Do Wrinkle Creams Really Work?

Eternal youth is more than just a dream - it's also a multi-billion-dollar industry. Creams that promise to get rid of wrinkles are front-and-center in the anti-aging market, and scores of people - mostly women - gladly hand over their cash to try these products. While many of these creams are beneficial as moisturizers, the debate rages over how well these products actually get rid of wrinkles on the hands, face and elsewhere on the body. Is the anti-wrinkle label simply a misnomer meant to prey on people's desires and drive more sales? Or do some of these creams actually do what consumers are encouraged to believe?

In order to evaluate whether these wrinkle creams really work, you must understand the science of the skin and its' aging process. According to the American Academy of Dermatology, skin is made of three different layers. Each layer has a specific jobs that it performs in order to protect the human body. The three layers are the Epidermis, the top layer, responsible for skin tone and protecting the body, the dermis, the next layer, that is responsible for making sweat and oil, growing hair, and bringing blood to the skin, and the last is the subcutaneous fat layer that governs fat storage, muscle connectivity, nerve cells, and body temperature. Healthy skin is evident when the epidermis is smooth, and has an abundance of collagen, elastin, and glycosaminoglycans (GAGs). Skin is a complex machine that can be affected by both intrinsic and extrinsic factors.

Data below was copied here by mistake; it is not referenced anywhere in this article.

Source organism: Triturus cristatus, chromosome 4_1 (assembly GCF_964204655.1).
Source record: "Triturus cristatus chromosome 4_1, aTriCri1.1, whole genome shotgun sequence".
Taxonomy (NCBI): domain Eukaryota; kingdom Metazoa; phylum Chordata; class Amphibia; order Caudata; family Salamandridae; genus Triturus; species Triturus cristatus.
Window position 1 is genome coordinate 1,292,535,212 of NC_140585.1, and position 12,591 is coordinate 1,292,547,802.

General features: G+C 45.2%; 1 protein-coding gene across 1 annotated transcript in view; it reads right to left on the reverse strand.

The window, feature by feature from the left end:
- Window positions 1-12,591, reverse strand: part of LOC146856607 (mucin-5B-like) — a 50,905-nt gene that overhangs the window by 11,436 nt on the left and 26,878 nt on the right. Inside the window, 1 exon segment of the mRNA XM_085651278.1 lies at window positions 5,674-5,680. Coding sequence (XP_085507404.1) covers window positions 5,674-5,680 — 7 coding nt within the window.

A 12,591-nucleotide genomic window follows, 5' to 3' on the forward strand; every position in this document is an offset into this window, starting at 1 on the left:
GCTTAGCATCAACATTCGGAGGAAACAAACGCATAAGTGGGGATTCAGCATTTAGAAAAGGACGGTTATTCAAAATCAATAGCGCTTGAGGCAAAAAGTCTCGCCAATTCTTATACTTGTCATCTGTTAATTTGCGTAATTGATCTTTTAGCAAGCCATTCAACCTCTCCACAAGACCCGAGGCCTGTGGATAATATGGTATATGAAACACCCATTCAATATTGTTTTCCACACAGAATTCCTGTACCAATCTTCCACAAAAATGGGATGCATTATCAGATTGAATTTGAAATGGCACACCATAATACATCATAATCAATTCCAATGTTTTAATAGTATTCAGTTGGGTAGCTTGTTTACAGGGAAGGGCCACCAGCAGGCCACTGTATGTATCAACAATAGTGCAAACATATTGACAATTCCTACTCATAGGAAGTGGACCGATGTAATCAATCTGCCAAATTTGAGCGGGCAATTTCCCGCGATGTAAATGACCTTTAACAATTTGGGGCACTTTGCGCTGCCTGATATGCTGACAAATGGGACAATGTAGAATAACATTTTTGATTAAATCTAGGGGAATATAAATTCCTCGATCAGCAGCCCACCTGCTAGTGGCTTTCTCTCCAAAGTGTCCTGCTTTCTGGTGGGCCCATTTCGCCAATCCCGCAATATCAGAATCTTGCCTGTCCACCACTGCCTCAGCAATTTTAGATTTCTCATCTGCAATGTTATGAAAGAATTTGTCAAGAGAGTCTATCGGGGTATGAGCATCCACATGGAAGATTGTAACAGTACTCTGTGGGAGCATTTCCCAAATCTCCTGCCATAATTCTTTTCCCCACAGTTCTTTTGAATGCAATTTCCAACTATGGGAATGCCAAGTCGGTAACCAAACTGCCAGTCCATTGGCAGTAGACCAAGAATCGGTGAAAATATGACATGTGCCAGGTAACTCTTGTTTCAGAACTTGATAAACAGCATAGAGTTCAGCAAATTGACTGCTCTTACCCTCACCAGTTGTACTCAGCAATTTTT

Also, we age both intrinsically and extrinsically. Intrinsic aging happens regardless of outside influences. It is just the natural progression of aging that occurs as we grow in age each year. To put simply its apart of our DNA, and not something that can be changed or controlled. Wrinkles are a result on intrinsic aging, and is and inevitable occurrence due to the aging process. The only factors that we may be able to control is the effects of extrinsic aging. Extrinsic aging is cause by environmental factors such as air pollution, sun exposure, and tobacco use.

Natural aging can be accelerated with exposure to ultraviolet (UV) light and smoking. The site further confirms that exposure to Ultraviolet light is the ""primary cause of early wrinkling."" Collagen and Elastin fibers are broken down in the dermis, which causes the skin to sag and wrinkle. Another distress to skin is smoking. Smoking speeds the aging process because it affects the skin's blood supply. In addition, simple facial manipulations such as a smile or a frown can contribute to the skin wrinkling over time.

It seems that many sources are airing on the side that wrinkle creams do not work for their intended affect, because once the wrinkle has formed, there is no over the counter remedy, that will remove the wrinkle. Instead, the use of wrinkle creams can only aid you in provide additional moisture to the skin, or a temporary fix, where the face appears to look smoother. However, because of the science of aging, the wrinkle does not disappear. Each site suggests that your best bet is early prevention. Taking care of your skin with a great sunscreen is going to be your best precaution to slowing down the aging process.

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